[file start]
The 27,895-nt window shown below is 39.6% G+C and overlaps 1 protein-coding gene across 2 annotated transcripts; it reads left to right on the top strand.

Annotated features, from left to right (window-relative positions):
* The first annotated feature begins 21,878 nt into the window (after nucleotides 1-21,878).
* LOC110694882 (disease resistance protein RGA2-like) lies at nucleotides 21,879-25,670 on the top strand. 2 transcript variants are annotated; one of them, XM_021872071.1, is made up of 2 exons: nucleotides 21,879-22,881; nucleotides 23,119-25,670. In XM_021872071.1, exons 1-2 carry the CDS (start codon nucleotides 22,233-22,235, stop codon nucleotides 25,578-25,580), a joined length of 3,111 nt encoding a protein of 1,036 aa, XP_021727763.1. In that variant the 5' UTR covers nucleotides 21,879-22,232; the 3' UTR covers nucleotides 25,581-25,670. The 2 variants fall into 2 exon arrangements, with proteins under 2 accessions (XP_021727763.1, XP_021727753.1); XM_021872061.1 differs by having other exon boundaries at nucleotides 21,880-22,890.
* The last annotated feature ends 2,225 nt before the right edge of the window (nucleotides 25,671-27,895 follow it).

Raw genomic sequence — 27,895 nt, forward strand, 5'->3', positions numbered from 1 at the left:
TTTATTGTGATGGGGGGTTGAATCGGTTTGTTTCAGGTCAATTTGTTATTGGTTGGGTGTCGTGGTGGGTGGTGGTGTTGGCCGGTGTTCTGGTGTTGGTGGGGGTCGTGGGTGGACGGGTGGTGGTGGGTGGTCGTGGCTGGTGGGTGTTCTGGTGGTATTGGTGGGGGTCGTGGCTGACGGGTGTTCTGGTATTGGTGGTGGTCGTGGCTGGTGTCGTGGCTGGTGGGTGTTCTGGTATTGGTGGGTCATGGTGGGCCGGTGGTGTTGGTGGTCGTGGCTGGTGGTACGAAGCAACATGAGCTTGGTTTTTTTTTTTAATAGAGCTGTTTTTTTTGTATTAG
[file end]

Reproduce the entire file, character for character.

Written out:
The 27,895-nt window shown below is 39.6% G+C and overlaps 1 protein-coding gene across 2 annotated transcripts; it reads left to right on the top strand.

Annotated features, from left to right (window-relative positions):
* The first annotated feature begins 21,878 nt into the window (after nucleotides 1-21,878).
* LOC110694882 (disease resistance protein RGA2-like) lies at nucleotides 21,879-25,670 on the top strand. 2 transcript variants are annotated; one of them, XM_021872071.1, is made up of 2 exons: nucleotides 21,879-22,881; nucleotides 23,119-25,670. In XM_021872071.1, exons 1-2 carry the CDS (start codon nucleotides 22,233-22,235, stop codon nucleotides 25,578-25,580), a joined length of 3,111 nt encoding a protein of 1,036 aa, XP_021727763.1. In that variant the 5' UTR covers nucleotides 21,879-22,232; the 3' UTR covers nucleotides 25,581-25,670. The 2 variants fall into 2 exon arrangements, with proteins under 2 accessions (XP_021727763.1, XP_021727753.1); XM_021872061.1 differs by having other exon boundaries at nucleotides 21,880-22,890.
* The last annotated feature ends 2,225 nt before the right edge of the window (nucleotides 25,671-27,895 follow it).

Raw genomic sequence — 27,895 nt, forward strand, 5'->3', positions numbered from 1 at the left:
TTTATTGTGATGGGGGGTTGAATCGGTTTGTTTCAGGTCAATTTGTTATTGGTTGGGTGTCGTGGTGGGTGGTGGTGTTGGCCGGTGTTCTGGTGTTGGTGGGGGTCGTGGGTGGACGGGTGGTGGTGGGTGGTCGTGGCTGGTGGGTGTTCTGGTGGTATTGGTGGGGGTCGTGGCTGACGGGTGTTCTGGTATTGGTGGTGGTCGTGGCTGGTGTCGTGGCTGGTGGGTGTTCTGGTATTGGTGGGTCATGGTGGGCCGGTGGTGTTGGTGGTCGTGGCTGGTGGTACGAAGCAACATGAGCTTGGTTTTTTTTTTTAATAGAGCTGTTTTTTTTGTATTAG